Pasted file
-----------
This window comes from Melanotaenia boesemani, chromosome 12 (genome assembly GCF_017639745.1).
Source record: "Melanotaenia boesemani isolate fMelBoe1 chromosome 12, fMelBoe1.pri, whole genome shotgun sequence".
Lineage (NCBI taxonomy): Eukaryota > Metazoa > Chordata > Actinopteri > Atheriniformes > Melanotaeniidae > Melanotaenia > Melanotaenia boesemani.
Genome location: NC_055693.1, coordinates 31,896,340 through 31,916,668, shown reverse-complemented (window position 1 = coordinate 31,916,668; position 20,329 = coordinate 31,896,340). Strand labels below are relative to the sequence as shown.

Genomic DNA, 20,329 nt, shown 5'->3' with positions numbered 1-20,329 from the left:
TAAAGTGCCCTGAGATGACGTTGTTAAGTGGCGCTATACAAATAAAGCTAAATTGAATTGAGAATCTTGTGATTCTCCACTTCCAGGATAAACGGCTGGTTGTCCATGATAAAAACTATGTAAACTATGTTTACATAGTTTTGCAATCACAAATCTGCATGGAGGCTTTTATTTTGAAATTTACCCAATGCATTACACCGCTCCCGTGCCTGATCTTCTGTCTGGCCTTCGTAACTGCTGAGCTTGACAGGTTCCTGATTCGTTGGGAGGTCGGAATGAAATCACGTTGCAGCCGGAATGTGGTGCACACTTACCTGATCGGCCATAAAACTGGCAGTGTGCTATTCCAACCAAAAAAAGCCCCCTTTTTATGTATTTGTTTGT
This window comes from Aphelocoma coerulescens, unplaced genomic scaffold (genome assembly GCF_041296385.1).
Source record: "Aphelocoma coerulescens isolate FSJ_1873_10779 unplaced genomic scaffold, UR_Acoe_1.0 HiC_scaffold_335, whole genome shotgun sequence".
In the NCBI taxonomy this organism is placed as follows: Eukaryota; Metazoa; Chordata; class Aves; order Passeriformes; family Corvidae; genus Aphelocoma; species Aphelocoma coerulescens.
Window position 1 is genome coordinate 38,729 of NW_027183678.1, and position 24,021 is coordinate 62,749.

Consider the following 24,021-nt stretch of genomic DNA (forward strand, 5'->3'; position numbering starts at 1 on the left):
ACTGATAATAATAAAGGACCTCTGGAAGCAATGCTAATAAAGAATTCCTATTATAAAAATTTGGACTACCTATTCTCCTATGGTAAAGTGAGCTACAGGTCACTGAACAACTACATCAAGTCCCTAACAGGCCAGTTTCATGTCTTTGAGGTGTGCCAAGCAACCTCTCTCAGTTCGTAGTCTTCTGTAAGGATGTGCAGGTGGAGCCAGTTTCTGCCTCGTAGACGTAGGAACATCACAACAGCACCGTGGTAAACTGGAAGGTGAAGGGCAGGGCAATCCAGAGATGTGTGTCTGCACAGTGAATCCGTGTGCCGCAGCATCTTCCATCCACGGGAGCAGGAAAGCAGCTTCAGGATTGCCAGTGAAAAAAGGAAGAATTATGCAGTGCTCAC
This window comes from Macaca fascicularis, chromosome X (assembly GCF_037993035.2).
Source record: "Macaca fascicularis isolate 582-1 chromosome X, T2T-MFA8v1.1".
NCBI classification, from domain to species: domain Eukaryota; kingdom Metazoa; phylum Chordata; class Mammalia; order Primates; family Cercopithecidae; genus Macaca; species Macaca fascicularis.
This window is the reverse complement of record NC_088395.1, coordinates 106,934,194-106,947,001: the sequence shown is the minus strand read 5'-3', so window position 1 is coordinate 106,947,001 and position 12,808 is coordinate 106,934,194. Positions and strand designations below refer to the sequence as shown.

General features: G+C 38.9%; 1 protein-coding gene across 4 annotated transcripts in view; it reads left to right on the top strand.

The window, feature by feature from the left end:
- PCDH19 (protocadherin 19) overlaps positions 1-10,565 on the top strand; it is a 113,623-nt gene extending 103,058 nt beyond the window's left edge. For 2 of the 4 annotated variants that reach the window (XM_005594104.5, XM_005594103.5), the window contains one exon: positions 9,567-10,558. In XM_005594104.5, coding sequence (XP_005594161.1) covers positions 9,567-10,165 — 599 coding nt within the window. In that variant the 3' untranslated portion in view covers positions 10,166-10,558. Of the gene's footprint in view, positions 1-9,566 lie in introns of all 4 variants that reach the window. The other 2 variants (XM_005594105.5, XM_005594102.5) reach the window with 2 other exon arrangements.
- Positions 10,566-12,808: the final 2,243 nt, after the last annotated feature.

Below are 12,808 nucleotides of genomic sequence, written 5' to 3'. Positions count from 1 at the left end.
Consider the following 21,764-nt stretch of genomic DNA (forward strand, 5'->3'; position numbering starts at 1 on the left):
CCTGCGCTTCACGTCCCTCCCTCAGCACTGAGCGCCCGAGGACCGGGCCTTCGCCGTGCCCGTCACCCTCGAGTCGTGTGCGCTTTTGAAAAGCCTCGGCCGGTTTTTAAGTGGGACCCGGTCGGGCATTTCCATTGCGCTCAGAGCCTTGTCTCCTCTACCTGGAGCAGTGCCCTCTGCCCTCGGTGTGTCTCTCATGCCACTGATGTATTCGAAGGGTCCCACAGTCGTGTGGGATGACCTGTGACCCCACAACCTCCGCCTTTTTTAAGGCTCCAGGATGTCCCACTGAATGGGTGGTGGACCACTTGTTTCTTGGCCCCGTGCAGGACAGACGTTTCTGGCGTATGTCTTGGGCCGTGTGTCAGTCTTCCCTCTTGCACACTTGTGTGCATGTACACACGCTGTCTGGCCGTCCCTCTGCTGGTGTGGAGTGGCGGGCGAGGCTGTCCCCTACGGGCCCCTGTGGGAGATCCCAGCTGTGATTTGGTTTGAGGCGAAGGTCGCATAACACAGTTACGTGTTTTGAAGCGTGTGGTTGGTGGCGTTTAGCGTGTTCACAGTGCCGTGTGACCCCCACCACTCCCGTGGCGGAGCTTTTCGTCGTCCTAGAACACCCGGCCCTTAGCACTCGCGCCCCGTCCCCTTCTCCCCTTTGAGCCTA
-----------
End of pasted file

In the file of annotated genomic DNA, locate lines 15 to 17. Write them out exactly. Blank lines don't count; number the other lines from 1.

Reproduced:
NCBI classification, from domain to species: domain Eukaryota; kingdom Metazoa; phylum Chordata; class Mammalia; order Primates; family Cercopithecidae; genus Macaca; species Macaca fascicularis.
This window is the reverse complement of record NC_088395.1, coordinates 106,934,194-106,947,001: the sequence shown is the minus strand read 5'-3', so window position 1 is coordinate 106,947,001 and position 12,808 is coordinate 106,934,194. Positions and strand designations below refer to the sequence as shown.

General features: G+C 38.9%; 1 protein-coding gene across 4 annotated transcripts in view; it reads left to right on the top strand.